Vulnerability Affecting Java 7 Update 15 and Earlier Versions Identified

Security Explorations has discovered another sandbox bypass flaw

  Security Explorations identifies new Java 7 Update 15 zero-day
Researchers from Polish firm Security Explorations have identified another serious vulnerability in Java 7. The experts say Java SE 7 Update 15 and all earlier versions are affected.

Researchers from Polish firm Security Explorations have identified another serious vulnerability in Java 7. The experts say Java SE 7 Update 15 and all earlier versions are affected.

Adam Gowdiak, the CEO of Security Explorations, has told Softpedia that they’ve uncovered two security issues, which they’ve dubbed “issue 54” and “issue 55.”

When combined, the flaws can be leveraged to achieve a complete bypass of the Java security sandbox.

Oracle has been provided with the details of the newly uncovered bugs, but so far, it has only confirmed receiving the information. Most likely, the company will confirm the existence of the flaws in the upcoming days.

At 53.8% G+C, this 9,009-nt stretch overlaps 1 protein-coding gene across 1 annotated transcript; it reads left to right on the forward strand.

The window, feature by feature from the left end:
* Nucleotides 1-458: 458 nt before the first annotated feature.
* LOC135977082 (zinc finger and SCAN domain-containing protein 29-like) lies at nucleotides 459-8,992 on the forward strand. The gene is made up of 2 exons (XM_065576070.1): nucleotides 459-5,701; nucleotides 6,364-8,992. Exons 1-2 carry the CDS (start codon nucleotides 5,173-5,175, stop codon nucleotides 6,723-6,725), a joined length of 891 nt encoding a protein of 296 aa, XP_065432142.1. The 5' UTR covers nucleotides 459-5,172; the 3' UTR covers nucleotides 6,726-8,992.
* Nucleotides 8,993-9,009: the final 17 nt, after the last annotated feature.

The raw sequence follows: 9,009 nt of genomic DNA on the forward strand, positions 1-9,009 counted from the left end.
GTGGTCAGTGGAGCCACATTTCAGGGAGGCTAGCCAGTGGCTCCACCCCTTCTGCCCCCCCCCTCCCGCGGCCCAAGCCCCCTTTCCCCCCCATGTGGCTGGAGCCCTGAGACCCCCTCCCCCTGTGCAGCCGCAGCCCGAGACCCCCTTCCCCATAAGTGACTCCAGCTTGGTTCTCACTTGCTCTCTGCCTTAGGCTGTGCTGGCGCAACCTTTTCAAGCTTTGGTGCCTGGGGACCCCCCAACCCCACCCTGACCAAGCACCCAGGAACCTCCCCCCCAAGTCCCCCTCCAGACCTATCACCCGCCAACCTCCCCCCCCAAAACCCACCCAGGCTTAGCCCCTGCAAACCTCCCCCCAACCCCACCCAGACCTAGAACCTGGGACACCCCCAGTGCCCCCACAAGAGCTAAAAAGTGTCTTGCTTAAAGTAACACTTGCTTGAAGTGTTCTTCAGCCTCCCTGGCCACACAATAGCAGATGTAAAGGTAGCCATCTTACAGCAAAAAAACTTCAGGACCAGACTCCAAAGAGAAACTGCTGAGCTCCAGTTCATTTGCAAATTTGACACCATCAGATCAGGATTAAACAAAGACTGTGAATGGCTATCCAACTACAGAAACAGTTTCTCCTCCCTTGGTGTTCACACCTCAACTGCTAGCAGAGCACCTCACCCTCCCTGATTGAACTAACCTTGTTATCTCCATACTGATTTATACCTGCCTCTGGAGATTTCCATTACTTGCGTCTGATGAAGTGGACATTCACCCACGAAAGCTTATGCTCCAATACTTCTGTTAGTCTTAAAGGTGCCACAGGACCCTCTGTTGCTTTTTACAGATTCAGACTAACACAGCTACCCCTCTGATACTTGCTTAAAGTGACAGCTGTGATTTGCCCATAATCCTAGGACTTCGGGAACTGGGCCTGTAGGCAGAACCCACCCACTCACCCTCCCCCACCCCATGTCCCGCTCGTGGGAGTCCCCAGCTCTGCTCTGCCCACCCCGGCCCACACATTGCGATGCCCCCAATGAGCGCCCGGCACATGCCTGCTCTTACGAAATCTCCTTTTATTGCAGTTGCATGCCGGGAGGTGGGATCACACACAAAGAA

“Both new issues are specific to Java SE 7 only. They allow to abuse the Reflection API in a particularly interesting way,” Gowdiak noted. “Without going into further details, everything indicates that the ball is in Oracle's court. Again.”

The experts have tested their findings against the initial release of Java SE 7, Java SE 7 Update 11, and Java SE 7 Update 15, which is the version released a few days ago.

Oracle released its February Critical Patch Update (CPU) ahead of schedule. The CPU released on February 1 addressed a total of 50 Java vulnerabilities.

However, the company released an updated CPU on February 19 to fix an additional 5 security issues.

The next CPU is scheduled for April 16, but if experts discover that issue 54 and issue 55 are exploited in the wild, Oracle could release another out-of-band patch.

In the meantime, experts keep advising users to disable Java if they don’t need it for their everyday tasks. The new advisories come in light of the recent breaches reported by Facebook, Apple and Microsoft.

In all of these incidents, it’s believed that cybercriminals have leveraged a Java vulnerability to distribute malware onto the organizations' computers.

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